Role-based Access Control (“If you don’t need it, you don’t get it” part 2) – If the principle of least-privilege defines the rules, the role-based access control model enforces them. Certain staff members require elevated privileges. It’s a fact. Own it. “HOW” they get and keep those privileges makes all the difference. Yes “Everyone – Full Control” on the corporate <fill in the blank important file share> is easier to manage but it’s also insane. Neither good basic access control practices nor even the more advanced multi-factor IPSec and encryption setups require a PhD to implement. With a little know-how, some elbow grease and the right technology products and guidance it’s actually pretty reasonable. So roll up your sleeves, get your people with people who know what they’re doing, and insist the job’s done right. Your efforts will be rewarded.


Segregation of Duties (“You do your job and I’ll do mine”) – One of two things typically happens when jobs get cut. Either less work gets done (productivity suffers) or the remaining people pick up the slack and security can often suffer either way. Pretty soon the same accountant is preparing and posting journal entries, or the same procurement person is setting up vendors and paying them. You get the idea. Permit the lines to blur too much and the risk of fraud and other exposures skyrockets.


Sometimes cutbacks are required. It’s often easier to believe the executives are heartless but in my experience it’s one of the most dreadful things they every have to contend with. Almost without exception though, the company emerges healthier as a result. So it’s a necessary evil. That said Mr./Ms/Mrs. CEO, it’s grossly irresponsible not to ensure that continuity of the control environment is baked into your plan. You don’t get a free pass on security gaps just because you had to make some tough calls in between vacations. Suck it up and do the right thing. And if your control environment stunk before your cutbacks then I’m definitely selling your stock now.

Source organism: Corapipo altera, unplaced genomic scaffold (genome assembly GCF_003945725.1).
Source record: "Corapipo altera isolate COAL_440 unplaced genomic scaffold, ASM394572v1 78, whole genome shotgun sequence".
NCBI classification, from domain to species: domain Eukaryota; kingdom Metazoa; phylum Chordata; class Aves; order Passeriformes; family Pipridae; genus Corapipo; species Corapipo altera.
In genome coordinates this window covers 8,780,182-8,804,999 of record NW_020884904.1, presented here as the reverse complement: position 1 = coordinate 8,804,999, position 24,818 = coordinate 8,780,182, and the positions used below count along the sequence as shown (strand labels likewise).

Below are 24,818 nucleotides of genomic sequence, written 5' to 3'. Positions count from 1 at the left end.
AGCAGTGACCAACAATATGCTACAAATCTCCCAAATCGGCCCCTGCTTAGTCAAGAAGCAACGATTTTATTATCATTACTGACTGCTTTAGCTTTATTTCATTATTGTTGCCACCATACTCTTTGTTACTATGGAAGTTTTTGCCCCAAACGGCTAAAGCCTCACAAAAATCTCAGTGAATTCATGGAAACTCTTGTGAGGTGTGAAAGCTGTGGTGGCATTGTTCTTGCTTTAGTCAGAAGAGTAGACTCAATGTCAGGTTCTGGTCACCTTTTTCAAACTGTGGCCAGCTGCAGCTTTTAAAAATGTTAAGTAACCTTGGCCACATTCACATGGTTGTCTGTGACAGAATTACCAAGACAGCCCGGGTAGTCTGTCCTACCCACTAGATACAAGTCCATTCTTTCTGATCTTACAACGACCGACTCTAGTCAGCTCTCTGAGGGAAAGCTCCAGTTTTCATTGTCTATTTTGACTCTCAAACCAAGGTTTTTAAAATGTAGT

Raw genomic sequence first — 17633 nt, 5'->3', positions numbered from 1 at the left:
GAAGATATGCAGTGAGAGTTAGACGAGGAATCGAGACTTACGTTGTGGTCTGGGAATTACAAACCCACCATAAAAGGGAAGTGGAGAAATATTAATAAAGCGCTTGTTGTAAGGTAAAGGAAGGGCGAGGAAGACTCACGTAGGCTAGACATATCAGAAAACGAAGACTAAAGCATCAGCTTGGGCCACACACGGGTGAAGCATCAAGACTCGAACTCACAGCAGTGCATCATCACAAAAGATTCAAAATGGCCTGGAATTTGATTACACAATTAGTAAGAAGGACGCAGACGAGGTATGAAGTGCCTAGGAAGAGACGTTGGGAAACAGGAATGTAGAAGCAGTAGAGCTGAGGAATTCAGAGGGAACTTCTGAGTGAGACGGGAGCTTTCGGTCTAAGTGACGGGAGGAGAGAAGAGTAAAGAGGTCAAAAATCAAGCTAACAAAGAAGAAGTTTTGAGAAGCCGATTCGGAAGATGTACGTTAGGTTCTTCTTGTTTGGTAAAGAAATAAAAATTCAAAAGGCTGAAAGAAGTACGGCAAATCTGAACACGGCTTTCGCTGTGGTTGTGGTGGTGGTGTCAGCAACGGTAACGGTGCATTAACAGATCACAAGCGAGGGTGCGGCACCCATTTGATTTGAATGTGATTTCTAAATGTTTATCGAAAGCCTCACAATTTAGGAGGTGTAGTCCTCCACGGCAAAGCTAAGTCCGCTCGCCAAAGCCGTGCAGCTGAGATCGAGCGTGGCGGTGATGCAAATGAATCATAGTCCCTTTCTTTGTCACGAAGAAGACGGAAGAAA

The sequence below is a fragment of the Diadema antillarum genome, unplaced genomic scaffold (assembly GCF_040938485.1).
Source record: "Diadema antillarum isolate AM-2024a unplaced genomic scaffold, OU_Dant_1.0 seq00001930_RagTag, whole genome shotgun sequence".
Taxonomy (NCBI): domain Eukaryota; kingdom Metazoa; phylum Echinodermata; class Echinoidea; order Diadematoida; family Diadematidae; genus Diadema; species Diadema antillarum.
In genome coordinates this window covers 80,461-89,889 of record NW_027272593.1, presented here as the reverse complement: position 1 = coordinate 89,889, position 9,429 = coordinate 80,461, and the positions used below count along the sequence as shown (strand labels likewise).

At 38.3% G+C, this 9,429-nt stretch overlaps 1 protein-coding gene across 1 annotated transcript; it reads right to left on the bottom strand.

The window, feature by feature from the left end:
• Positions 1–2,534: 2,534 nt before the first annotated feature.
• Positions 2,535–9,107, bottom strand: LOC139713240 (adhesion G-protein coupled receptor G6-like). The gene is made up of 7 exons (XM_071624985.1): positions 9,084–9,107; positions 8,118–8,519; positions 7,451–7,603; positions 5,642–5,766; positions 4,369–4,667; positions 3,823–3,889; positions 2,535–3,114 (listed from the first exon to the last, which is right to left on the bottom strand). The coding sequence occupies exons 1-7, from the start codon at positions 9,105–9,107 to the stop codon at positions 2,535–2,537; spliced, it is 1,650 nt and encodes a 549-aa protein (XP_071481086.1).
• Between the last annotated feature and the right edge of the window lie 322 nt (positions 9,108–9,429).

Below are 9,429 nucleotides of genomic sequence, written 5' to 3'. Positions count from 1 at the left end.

Policy and Culture (“Lead by example and make sure it’s a good one”) – The difference between leadership and merely being in charge is often all about the tone you set. Every CEO will say they insist on quality and excellence. But truly great leaders walk the walk and earn the respect of their people as a result. Even if they’re not always enjoyable to be around or work for at times, chances are you’d still rather be in the camp of a leader who leads by example. Because you know, even though they may delegate most of the heavy lifting, if push comes to shove they’ll grab a shovel and dig in alongside you if that’s what it takes for the group to succeed. To me that’s what policy and culture are really all about. Policy reinforces that tone set at the top and the culture of the organization flows both from and back into it. If the tone is flaky and insincere the policies will be useless and the culture will be listless and indifferent.